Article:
The Middle Bronze Age in Nubia was roughly coeval with the Middle Kingdom and the Second Intermediate Period in Egypt (c.2061–1569 BCE). The various cultural affiliations, the developmental phases, and the subphases of the Nubian peoples that lived in this era have only been broadly defined; they are still undergoing the process of redefinition. Of particular interest, however, is a population belonging to the Lower Nubian tradition—but also found in the deserts bordering the Nile River and in other parts of Egypt—that was designated by early archaeologists as the Pan-Grave culture. The name was derived from their shallow round or oval graves (0.5–2 meters in depth [1.5–6 feet]), which resembled European baking or cooking pans.

The Pan-Grave burials can be associated with the Medjay, the fierce Nubian bowmen mentioned in ancient Egyptian texts; the term is also found in the toponym Mgʒ, and both may derive from the Egyptian term for “the one who moves about,” testifying to their nomadism. The Medjay were attested to have been employed as mercenaries, as an expeditionary force in Egypt, at least as early as the Old Kingdom. They have also been associated with a group of mercenaries resident at Gebelein during the First Intermediate Period. The fortresses built in the Second Cataract region seem, at least in part, to have been needed to protect the area from incursions by this group. The fort at Serra was named “repelling the Medjay,” and the Semna dispatches recorded efforts to keep these peoples within their desert boundaries.

The confines of the Pan-Grave peoples in the desert margins has been borne out archaeologically. Cemeteries of this population were often found to be on the perimeter of Nubian C-Group or even Egyptian cemeteries that were positioned closer to the Nile. Whereas the Pan-Grave ceramic assemblage included incised and black-top pottery, these ceramics differed considerably from Nubian C-Group ceramics made at that time. For example, Pan-Grave black-topped “luxury wares” were very finely finished with bodies having a distinct, level black rim; the incised wares were often of similar exceptional quality. The Pan-Grave burial customs and material culture were similar to those of the Nubian Kerma culture of that time. The oval tumulus graves of the Pan-Grave people resembled those of the Kerma culture, as did their practice of decorating the graves with the painted skulls of horned cattle, sheep, or goats.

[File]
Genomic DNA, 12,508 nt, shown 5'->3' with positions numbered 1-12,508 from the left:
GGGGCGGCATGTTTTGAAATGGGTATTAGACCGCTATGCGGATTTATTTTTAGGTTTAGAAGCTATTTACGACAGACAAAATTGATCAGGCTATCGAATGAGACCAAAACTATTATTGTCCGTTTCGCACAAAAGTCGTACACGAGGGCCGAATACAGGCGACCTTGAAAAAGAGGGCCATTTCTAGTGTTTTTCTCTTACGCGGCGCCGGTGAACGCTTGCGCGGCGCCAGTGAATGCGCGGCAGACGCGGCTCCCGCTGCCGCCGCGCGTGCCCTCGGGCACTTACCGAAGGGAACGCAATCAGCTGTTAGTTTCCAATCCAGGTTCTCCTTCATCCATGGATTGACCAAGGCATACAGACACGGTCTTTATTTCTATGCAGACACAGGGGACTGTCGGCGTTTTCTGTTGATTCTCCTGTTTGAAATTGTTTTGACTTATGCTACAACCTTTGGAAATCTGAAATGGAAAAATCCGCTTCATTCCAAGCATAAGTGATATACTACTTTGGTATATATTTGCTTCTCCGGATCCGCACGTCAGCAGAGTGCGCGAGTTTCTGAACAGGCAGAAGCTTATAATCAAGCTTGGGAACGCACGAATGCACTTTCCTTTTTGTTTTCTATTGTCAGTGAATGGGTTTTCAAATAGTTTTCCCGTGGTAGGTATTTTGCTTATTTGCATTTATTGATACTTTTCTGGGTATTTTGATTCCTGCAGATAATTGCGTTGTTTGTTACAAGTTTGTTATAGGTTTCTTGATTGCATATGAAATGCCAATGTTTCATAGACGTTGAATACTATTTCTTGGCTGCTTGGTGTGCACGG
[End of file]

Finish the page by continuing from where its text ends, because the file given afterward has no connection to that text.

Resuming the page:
Daggers and axes have been frequently included in Pan-Grave burials, attesting to an owner's possible role as a mercenary. Distinctive Pan-Grave costume included sets of armlets or sashes made of rectangular mother-of-pearl plaques that were bored at both ends for stringing. Other elements of costume included beaded leather kilts, leather sandals, bead and shell necklaces, and wire torques.

The range of the Pan-Grave people has been established as north to Middle Egypt and south to the Third Cataract of the Nile. Attestations of their presence as far south as Khartoum, however, may have resulted from some misidentification of ceramic types. As for the Pan-Grave peoples who migrated into Egyptian territory and were employed as military guards and bowmen, Janine Bourriau (1991) has suggested that this group was acculturated into Egypt throughout the course of the Middle Kingdom. For example, a gradual evolution has been noted in some of the Pan-Grave cemeteries in Egypt, in which a segregated area with burials that follow a strictly Lower Nubian tradition give way to tombs found within Egyptian necropoli. This evidence substantiates Egyptianization. Bourriau has also suggested that the Pan-Grave mercenary soldiers for the Egyptian army were replaced, during the Second Intermediate Period, by recruits from the Kerma culture. In fact, early excavators had actually confused the Kerma burials in Egyptian cemeteries with those of the true Pan-Grave people who had also been buried there.

See also C-GROUP; and KERMA.

Bibliography

  • Bietak, Manfred. “The C-Group and the Pan-Grave Culture in Nubia.” In Nubian Culture: Past and Present, main papers presented at the Sixth International Conference for Nubian Studies, Uppsala, 11–16 August, 1986, edited by Tomas Hägg, pp. 1–17. Stockholm, 1987. A thorough discussion of the differences between these two contemporaneous cultures.
  • Bourriau, Janine. “Relations between Egypt and Kerma in the Middle and New Kingdoms.” In Egypt and Africa: Nubia From Pre-History to islam, edited by W. V. Davies, pp. 129–144. London, 1991. A discussion of the composition of the Medjay switch—from the Pan-Grave to the Kerma culture—in the later Second Intermediate Period.
  • Fischer, Henry G. “The Nubian Mercenaries of Gebelein during the First Intermediate Period.” KUSH 9 (1961), 44–80.
  • Hodge, Carleton T. “The Medjay/misri.” Language Sciences 8 (1969), 11–12. A review of the derivation and significance of the term.
  • Hoffman, Inge. “Bietrag zur Herkunft der Pfannengräber-Leute.” Zeitschrift der Deutschen Morgenländischen Gesellschaft, Suppl. 3 (1969), 1113–1135. A concise review of the literature on the subject, with an extensive bibliography.
  • Wainwright, G. A. Balabish. London, 1920.

Peter Lacovara